After reading so many intensely critical comments about Survival of the Dead beforehand and being pretty much completely repulsed by Diary..., I didn't waltz into this Blu-ray disc with the highest of expectations. I really dug Survival of the Dead, though, and even though it's not a great movie, I do think it's exactly the film that George Romero set out to make. It's just an hour and a half of frenetic fun with the walking undead. Suspenseful? Nope. Scary? Not even a little bit. A gripping premise or endlessly compelling characters? Nah. If you attack this movie expecting another Dawn of the Dead, you'll almost certainly walk away disappointed. Taken on its own, though...? Survival of the Dead is ridiculous amount of fun. It's easily the best of Romero's three most recent zombie movies, and I'd absolutely rather give this another spin in my Blu-ray deck over slogging through Day of the Dead again. My faith in George Romero as a filmmaker was dead and buried for a couple of years there, and Survival of the Dead brought it rising back from the grave. Sorry for doubting you, George. Recommended.


Video
Photographed digitally with the RED camera, Survival of the Dead generally looks strong on Blu-ray. The photography is impressively crisp and detailed throughout, and the lush greens that dominate many of the scenes on Plum Island certainly set the movie apart from the traditional bleak, desaturated horror palette. Video noise is frequently visible, especially in the shadows, but rarely to the point of distraction. The posterization that briefly creeps into the opening titles never rears its head elsewhere on the disc either. I wish that the black levels were a little more pronounced -- in some of the darker scenes in particular, the image winds up looking a little milky -- but all of these are very minor gripes, and I'm sure they all date back to the original production of the movie anyway. This is easily the best looking of Romero's zombie movies on Blu-ray.

Survival of the Dead is served up on a dual-layer platter and takes advantage of just about every spare byte on the disc. The movie's presented on Blu-ray at its theatrical aspect ratio of 2.39:1, and the video has been encoded with AVC.


Audio
The sound design throughout Survival of the Dead tends to be fairly subdued. Outside of the bullets whizzing around in the final shootout, the mix doesn't do much of anything that comes across as particularly aggressive. The rears are generally reserved for subtle, effective ambiance: the sound of creaking wood in the forest, a faint metallic rattle as Sarge and company bicker in the back of the armored car, reverb in a fever dream...those sorts of touches. The multichannel setup isn't really unleashed to heighten the intensity of the zombie attacks, although there is a definite sense of directionality to some of them, such as a death-from-above divebomb inside the stables. I was kind of expecting the subwoofer to belt out more reinforcement for the gunfire, and instead, those cracks wind up sounding surprisingly thin. A handful of explosions are bolstered by a thick, meaty low-end, and the keyboard-driven score can pack a wallop, but the mix doesn't tear into the lower frequences nearly as often as I was expecting. The six-channel, 24-bit DTS-HD Master Audio soundtrack isn't marred by any trace of hiss or background noise, and its dialogue is consistently clean and clear throughout. A pretty average effort for a low-budget fright flick.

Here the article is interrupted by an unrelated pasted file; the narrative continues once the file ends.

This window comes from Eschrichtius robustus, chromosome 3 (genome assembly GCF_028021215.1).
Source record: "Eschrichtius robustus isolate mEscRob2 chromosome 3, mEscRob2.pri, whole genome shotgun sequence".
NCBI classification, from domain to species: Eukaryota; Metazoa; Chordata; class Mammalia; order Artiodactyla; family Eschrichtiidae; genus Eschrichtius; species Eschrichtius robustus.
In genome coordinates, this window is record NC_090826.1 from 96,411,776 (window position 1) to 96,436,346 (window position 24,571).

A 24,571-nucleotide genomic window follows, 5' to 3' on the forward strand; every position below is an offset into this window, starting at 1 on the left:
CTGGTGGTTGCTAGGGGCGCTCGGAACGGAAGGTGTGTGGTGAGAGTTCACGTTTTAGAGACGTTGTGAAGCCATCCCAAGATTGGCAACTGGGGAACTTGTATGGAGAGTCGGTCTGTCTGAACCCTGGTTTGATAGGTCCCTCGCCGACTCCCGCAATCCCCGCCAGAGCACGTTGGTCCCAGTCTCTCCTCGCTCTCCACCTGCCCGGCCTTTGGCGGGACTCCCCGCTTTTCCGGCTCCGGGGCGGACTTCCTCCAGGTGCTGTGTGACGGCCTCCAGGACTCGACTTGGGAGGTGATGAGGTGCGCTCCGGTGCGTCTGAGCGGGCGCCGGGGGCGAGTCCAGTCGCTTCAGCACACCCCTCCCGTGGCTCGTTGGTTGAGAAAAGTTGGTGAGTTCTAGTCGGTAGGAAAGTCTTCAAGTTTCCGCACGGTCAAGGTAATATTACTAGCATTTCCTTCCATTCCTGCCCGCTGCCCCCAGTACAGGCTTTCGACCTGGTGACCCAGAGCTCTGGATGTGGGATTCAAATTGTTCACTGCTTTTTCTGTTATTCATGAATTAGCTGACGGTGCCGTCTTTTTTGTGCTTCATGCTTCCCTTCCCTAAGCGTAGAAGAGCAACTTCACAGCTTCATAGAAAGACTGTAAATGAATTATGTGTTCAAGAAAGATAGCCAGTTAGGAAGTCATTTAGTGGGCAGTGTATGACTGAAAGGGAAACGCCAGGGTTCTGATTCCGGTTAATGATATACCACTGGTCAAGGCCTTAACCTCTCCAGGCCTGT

Commentary aside, there aren't any other soundtracks: no alternate mixes and no dubs. Subtitles are offered in English (SDH) and Spanish.


Extras
At least until
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Anchor Bay gets around to porting over that sprawling four-disc Dawn of the Dead DVD set, Survival of the Dead gets the nod as the most lavish special edition release of any of George Romero's zombie movies on Blu-ray.
  • Introduction by George A. Romero (HD; 1 min.): At least, Romero's trying to introduce the flick with this goofy 86 second clip, but that's kind of what you get with an undead, non-union crew.